At the age of 78, Prof. Dr. Marat Zakhidov, Secretary General of the International Council of the ISHR, has left us.
It is no coincidence that he died far away from his homeland Uzbekistan, in Jerusalem on one of his many missions.

Marat Zakhidov was born in 1940 in Kokand in the Fergana Valley in Uzbekistan. He was a sensitive, dazzling, even controversial personality, but that drive helped him achieve a lot. As the son of the most important Uzbek scientist of his time, the zoologist Tesha Zakhidov, he had all the doors opened for him. He spent a large part of his schooling in the United Kingdom, graduating from Moscow State University with a doctorate in mathematics and physics. His passion, however, was politics. In 1989, he ran for office as a representative to the Supreme Soviet parliament of the Soviet Union and failed. After the collapse of the Soviet Union, he took a chair at the University of Tashkent and engaged in politics at the same time. He became a deputy of the Supreme Soviet of Uzbekistan and ran for president, but lost to long-time President Karimov. His campaign for a constituency against his opponent, Mohammed Salih, who propagated the Islamization of Uzbekistan and the establishment of a caliphate on the borders of the former empire of Alexander the Great, shaped Zakhidov’s political thinking and his political goals: preventing Islamization and securing human rights. In 1991, he founded the “Committee for the Defense of the Rights of the Individual,” which was primarily for victims of corruption and abuse of rights.

In 1995, Marat Zakhidov visited the ISHR and applied for membership. In 1996, in agreement with the members of the “Committee for the Defense of Individual Rights,” the group was admitted as a section to the ISHR International Council. In Uzbekistan, the committee retained its name, outside the country, it appeared as ISHR section Uzbekistan.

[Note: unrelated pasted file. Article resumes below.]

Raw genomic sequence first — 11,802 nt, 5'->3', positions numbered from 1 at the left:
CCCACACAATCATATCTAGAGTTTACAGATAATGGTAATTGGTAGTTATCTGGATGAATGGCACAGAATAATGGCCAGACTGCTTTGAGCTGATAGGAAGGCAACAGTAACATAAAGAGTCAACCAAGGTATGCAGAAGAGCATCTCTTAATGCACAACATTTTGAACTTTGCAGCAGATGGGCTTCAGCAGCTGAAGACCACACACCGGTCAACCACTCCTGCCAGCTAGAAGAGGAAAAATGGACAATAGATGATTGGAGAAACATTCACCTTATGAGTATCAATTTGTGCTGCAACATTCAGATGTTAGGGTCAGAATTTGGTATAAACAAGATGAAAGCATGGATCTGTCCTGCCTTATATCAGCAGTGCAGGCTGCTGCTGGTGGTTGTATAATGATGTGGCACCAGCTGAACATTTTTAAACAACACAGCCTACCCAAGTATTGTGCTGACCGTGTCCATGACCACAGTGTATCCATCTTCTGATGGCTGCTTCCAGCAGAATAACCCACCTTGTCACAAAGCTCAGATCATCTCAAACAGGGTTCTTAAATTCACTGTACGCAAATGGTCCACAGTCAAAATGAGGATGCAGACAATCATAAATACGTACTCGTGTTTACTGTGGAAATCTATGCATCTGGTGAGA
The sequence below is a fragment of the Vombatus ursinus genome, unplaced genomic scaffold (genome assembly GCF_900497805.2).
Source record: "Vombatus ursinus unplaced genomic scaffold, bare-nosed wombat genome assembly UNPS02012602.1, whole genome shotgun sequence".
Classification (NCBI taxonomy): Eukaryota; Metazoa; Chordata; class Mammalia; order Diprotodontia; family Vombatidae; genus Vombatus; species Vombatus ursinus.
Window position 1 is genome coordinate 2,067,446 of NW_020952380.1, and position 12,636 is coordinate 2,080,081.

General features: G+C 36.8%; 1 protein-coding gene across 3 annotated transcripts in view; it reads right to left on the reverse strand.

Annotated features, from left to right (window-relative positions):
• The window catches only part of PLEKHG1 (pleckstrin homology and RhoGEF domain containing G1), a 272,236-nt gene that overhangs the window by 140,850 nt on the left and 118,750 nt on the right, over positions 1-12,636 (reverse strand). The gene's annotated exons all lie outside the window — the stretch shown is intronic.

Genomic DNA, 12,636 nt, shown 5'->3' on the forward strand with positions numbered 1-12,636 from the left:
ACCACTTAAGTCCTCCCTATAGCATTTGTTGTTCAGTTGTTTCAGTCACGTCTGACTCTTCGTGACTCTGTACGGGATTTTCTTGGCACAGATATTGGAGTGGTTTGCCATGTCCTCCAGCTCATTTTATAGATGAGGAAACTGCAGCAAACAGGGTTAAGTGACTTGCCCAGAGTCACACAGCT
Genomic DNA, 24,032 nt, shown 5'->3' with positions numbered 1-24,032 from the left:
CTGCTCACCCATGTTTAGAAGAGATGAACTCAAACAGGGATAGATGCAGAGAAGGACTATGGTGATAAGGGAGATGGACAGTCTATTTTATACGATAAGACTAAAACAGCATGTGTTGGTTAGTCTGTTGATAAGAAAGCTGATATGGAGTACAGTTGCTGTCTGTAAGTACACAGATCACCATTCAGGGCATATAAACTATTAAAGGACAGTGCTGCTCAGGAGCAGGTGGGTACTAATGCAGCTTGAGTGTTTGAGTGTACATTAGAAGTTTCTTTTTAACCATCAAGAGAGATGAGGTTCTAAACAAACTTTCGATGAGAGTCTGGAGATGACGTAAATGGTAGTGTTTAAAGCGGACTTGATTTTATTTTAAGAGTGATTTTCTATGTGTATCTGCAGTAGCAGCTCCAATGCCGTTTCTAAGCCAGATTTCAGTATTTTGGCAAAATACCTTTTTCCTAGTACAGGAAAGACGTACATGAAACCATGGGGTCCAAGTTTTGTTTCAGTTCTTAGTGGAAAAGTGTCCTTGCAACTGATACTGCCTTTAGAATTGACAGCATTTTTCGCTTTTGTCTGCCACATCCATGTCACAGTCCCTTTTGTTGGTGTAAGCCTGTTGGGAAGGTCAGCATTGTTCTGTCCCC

From 1999 to 2003, five high-profile human rights seminars were held in Tashkent, Samarkand, Andijan, and Bucchara on the initiative of Marat Zakhidov and with financial support from the European Commission. Nearly all Uzbek human rights organizations and initiatives, church and Muslim organizations that participated in these conferences were some of which had very different goals and positions. Despite heated discussions and differences, Marat Zakhidov managed to win them over as participants in the next seminars. Despite his clear stance on the immensely bad human rights situation under Karimov’s rule, Marat Zakhidov defended his crackdown on Islamic extremists, who had propagated the subjugation of Uzbekistan’s citizens in a Caliphate according to Qur’anic rules and had carried out assassinations. The massacre of Andijan, where Uzbek members of the ISHR acted as mediators between the government and Islamists, but were taken hostage after a premature attack by the police and murdered by the terrorists, touched him personally.

Marat Zakhidov has remained faithful to his line all his life: active, always ready to undertake a difficult mission, and to stand up for victims of grave human rights violations, he has helped many people to freedom and helped many in acute need. He was generous to his friends and relentless in opposition to those whom he saw as enemies of human rights. Despite severe diabetes, he knew no peace, but traveled constantly from one country to the next. Now he has embarked on his last journey.

We have received letters of condolence from our sections all over the world, which Marat Zakhidov, as Secretary-General, has visited almost all. The ISHR lost in Prof. Dr. Marat Zakhidov an activist, a patron, and a good friend.

He will always be in our minds.

Thomas Schirrmacher, Prof. Dr.
President of the International Council of the ISHR